8 Edibles You Can Grow Indoors in the Winter

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5. Carrots

korenje
Photo: credit to Flickr/Chiot’s Run

How to Grow: Outspread seeds on top of the potting soil and sprinkle water on it evenly. Allow the carrots to have plenty space in relation to their sizes in order to grow well—you can as well collect and arrange more carrots in the pots if you got plan to take them as infants. Allow the soil to have equal degree of moisture and exercise patience, as carrots can take up to 14 days to germinate. Once the carrots have germinated, spread in 1 inch apart in all directions. Pull your carrots straight up from the soil once they have displayed their full color.

How to Use: Carrots could be used to garnish salads. Matured ones make a delicious addition to roasts and soups.

6. Citrus Fruits

How to Grow: Choose deep pots slightly larger than the root ball. Fill with a potting soil specific to citrus trees. Citrus needs a lot of sunlight, at least eight hours per day but preferably 12 hours. Keep the soil on the dry side, but still evenly watered. Citrus trees can move outside in the spring.

Cautions: Citrus appreciates a humid climate, so mist the leaves or place near a humidifier occasionally. Avoid shock in the spring by slowly acclimating the plant to the outdoors, providing shade for a few days before exposing to full sun.

citrus
Photo: credit to Flickr/Michael McGreevey

How to Use: Citrus fruits are a gift in the winter, when they can apply their brightness almost anywhere—to fish and chicken, pies and cakes, sauces and marinades, and of course, eating out of hand.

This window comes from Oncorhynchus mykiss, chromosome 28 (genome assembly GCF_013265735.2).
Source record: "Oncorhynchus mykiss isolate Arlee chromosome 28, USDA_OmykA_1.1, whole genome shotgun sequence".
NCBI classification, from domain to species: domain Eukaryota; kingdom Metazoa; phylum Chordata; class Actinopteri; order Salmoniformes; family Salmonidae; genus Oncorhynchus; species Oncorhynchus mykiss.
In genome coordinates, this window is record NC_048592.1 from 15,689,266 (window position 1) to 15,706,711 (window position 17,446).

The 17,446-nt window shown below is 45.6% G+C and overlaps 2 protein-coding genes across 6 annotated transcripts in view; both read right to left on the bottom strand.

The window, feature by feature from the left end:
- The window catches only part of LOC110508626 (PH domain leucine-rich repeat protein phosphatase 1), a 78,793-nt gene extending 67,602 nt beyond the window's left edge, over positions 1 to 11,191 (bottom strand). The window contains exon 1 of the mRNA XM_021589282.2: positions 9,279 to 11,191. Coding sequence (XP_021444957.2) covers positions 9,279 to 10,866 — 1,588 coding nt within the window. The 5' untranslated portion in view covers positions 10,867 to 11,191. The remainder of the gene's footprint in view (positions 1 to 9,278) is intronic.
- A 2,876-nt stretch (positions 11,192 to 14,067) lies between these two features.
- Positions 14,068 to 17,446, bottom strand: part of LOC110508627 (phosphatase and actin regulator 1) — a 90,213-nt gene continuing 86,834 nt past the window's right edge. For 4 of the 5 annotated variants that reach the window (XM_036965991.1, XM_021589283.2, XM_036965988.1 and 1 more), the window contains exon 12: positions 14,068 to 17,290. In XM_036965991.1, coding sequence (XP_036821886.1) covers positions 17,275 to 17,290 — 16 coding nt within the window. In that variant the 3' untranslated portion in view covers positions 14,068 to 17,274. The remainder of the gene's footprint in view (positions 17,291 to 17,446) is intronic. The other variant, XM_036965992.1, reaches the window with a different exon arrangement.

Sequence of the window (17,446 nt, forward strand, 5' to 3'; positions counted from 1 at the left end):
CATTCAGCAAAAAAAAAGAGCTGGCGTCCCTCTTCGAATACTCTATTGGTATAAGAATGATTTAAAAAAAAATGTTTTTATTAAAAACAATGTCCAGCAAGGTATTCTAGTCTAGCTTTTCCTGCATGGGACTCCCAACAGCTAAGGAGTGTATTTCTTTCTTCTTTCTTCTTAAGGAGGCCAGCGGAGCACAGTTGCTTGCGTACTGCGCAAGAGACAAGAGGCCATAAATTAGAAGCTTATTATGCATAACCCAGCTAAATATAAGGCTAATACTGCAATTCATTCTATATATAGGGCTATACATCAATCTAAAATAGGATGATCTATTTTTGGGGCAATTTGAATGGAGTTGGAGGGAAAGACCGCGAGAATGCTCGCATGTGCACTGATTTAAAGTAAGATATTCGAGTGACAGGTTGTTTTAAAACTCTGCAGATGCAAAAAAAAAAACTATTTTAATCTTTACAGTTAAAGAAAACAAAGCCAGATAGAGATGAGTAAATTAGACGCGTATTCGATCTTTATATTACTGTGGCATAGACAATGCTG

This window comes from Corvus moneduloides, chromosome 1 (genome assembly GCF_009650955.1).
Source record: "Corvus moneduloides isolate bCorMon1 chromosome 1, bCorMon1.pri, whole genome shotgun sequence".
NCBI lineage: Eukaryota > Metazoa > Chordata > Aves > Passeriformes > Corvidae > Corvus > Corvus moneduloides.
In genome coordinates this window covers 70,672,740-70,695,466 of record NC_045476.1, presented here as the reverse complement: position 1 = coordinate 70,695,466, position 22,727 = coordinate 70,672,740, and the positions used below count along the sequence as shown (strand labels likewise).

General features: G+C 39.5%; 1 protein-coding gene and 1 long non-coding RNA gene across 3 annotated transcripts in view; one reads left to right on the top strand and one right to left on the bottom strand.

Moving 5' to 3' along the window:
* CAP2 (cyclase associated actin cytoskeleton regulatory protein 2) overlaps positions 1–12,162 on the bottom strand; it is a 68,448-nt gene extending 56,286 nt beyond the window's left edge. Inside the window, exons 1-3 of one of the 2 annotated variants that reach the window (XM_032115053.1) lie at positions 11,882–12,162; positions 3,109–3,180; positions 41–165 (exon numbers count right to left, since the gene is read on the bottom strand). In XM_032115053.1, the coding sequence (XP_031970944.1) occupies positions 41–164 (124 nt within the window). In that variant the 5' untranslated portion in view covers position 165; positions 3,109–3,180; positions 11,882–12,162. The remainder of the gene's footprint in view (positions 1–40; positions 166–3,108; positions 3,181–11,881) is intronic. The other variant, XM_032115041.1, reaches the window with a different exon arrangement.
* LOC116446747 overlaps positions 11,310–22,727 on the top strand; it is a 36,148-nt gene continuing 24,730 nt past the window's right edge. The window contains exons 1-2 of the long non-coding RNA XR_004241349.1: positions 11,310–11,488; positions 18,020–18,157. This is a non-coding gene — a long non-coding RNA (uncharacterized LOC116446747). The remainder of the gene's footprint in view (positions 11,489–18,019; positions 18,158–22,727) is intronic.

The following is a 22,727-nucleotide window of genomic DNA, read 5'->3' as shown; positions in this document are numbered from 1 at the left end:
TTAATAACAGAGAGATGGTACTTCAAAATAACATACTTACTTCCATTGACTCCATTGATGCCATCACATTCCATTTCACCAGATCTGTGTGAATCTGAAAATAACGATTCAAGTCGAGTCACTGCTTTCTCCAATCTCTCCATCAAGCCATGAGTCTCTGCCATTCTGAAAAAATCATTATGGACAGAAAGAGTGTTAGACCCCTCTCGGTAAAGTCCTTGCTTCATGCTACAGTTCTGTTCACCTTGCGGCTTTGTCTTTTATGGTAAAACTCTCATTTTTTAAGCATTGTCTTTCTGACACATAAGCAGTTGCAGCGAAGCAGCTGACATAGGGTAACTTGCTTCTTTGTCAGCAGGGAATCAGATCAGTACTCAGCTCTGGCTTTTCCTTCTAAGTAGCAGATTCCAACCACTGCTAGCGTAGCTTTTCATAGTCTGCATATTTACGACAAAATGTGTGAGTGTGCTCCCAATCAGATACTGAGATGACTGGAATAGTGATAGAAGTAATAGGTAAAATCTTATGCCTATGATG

7. Potatoes

krompir
Photo: credit to Flickr/Chiot’s Run

How to Grow: Potatoes can be grown inside a 5-gallon plastic container. Cut your seed potatoes into pieces with at least one eye in each piece and plant into 4- inches of topsoil mixed with compost, eye facing up. Potatoes should be planted 8 to 12 inches apart. Top with several inches of straw and place in a sunny window. After a couple weeks, the first shoots should appear through the straw. Keep the soil lightly moist but not soaking, and after several weeks, harvest baby potatoes from your box.

How to Use: Boil baby potatoes whole and toss with celery, carrots, vinegar and homemade mayo for a spring salad.

8. Pea Shoots

grah
Photo: credit to Flickr/Steve Wilde

How to Grow: Soaking dried pea seeds in a bowl of water for 24 hours before planting helps with germination. Drain the peas and plant them in compost, 1/2 inch deep. Peas don’t need a lot of room for root growth, so even shallow containers are acceptable. Peas can also be densely planted—just 1/4 inch is needed for shoots. Water evenly and place in a sunny window, and within two or three weeks you’ll have plenty of shoots for harvesting! Just pinch off above the bottom leaves.

How to Use: Pea shoots are deliciously sweet in salads and sandwiches.

 

Source: UrbanFarmOnline

Featured Image: credit to Flickr/Kari Morrison

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